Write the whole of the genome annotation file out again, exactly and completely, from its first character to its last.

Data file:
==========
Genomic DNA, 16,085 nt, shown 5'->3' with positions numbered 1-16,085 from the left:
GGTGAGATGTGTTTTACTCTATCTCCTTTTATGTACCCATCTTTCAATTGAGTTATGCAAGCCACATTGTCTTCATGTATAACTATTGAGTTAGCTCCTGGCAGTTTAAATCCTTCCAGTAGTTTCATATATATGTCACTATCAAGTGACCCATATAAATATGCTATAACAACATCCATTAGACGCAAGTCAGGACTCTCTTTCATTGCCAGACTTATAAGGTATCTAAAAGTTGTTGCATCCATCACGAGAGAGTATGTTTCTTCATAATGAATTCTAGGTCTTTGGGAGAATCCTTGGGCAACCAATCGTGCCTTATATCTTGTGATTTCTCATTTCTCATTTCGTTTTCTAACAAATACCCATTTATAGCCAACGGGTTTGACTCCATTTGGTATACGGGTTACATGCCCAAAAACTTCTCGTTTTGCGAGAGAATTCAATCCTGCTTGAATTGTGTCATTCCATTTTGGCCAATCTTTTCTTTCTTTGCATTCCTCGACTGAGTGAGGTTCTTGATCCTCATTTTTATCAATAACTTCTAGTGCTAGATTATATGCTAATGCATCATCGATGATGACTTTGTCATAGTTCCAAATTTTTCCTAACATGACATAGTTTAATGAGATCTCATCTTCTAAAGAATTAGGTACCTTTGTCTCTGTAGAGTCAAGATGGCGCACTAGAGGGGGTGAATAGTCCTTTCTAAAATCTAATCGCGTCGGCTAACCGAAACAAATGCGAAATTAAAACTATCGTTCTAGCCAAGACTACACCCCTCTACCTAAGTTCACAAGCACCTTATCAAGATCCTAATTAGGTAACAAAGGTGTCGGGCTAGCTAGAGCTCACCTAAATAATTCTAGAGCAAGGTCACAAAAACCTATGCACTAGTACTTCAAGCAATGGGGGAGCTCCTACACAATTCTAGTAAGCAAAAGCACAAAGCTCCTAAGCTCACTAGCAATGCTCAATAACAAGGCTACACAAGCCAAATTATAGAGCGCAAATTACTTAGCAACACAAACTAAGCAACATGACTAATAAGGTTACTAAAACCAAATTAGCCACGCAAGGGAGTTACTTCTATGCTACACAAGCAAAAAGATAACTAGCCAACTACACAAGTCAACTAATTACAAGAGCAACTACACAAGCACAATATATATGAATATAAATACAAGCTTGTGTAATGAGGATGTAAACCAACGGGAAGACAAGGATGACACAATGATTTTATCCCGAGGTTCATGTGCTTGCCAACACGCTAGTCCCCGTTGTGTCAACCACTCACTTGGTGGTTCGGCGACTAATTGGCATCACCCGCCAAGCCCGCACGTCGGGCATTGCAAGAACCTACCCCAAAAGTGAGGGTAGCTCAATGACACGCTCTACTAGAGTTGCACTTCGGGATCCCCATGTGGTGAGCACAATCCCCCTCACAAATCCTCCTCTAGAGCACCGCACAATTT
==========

Genomic DNA, 16,085 nt, shown 5'->3' with positions numbered 1-16,085 from the left:
GGTGAGATGTGTTTTACTCTATCTCCTTTTATGTACCCATCTTTCAATTGAGTTATGCAAGCCACATTGTCTTCATGTATAACTATTGAGTTAGCTCCTGGCAGTTTAAATCCTTCCAGTAGTTTCATATATATGTCACTATCAAGTGACCCATATAAATATGCTATAACAACATCCATTAGACGCAAGTCAGGACTCTCTTTCATTGCCAGACTTATAAGGTATCTAAAAGTTGTTGCATCCATCACGAGAGAGTATGTTTCTTCATAATGAATTCTAGGTCTTTGGGAGAATCCTTGGGCAACCAATCGTGCCTTATATCTTGTGATTTCTCATTTCTCATTTCGTTTTCTAACAAATACCCATTTATAGCCAACGGGTTTGACTCCATTTGGTATACGGGTTACATGCCCAAAAACTTCTCGTTTTGCGAGAGAATTCAATCCTGCTTGAATTGTGTCATTCCATTTTGGCCAATCTTTTCTTTCTTTGCATTCCTCGACTGAGTGAGGTTCTTGATCCTCATTTTTATCAATAACTTCTAGTGCTAGATTATATGCTAATGCATCATCGATGATGACTTTGTCATAGTTCCAAATTTTTCCTAACATGACATAGTTTAATGAGATCTCATCTTCTAAAGAATTAGGTACCTTTGTCTCTGTAGAGTCAAGATGGCGCACTAGAGGGGGTGAATAGTCCTTTCTAAAATCTAATCGCGTCGGCTAACCGAAACAAATGCGAAATTAAAACTATCGTTCTAGCCAAGACTACACCCCTCTACCTAAGTTCACAAGCACCTTATCAAGATCCTAATTAGGTAACAAAGGTGTCGGGCTAGCTAGAGCTCACCTAAATAATTCTAGAGCAAGGTCACAAAAACCTATGCACTAGTACTTCAAGCAATGGGGGAGCTCCTACACAATTCTAGTAAGCAAAAGCACAAAGCTCCTAAGCTCACTAGCAATGCTCAATAACAAGGCTACACAAGCCAAATTATAGAGCGCAAATTACTTAGCAACACAAACTAAGCAACATGACTAATAAGGTTACTAAAACCAAATTAGCCACGCAAGGGAGTTACTTCTATGCTACACAAGCAAAAAGATAACTAGCCAACTACACAAGTCAACTAATTACAAGAGCAACTACACAAGCACAATATATATGAATATAAATACAAGCTTGTGTAATGAGGATGTAAACCAACGGGAAGACAAGGATGACACAATGATTTTATCCCGAGGTTCATGTGCTTGCCAACACGCTAGTCCCCGTTGTGTCAACCACTCACTTGGTGGTTCGGCGACTAATTGGCATCACCCGCCAAGCCCGCACGTCGGGCATTGCAAGAACCTACCCCAAAAGTGAGGGTAGCTCAATGACACGCTCTACTAGAGTTGCACTTCGGGATCCCCATGTGGTGAGCACAATCCCCCTCACAAATCCTCCTCTAGAGCACCGCACAATTT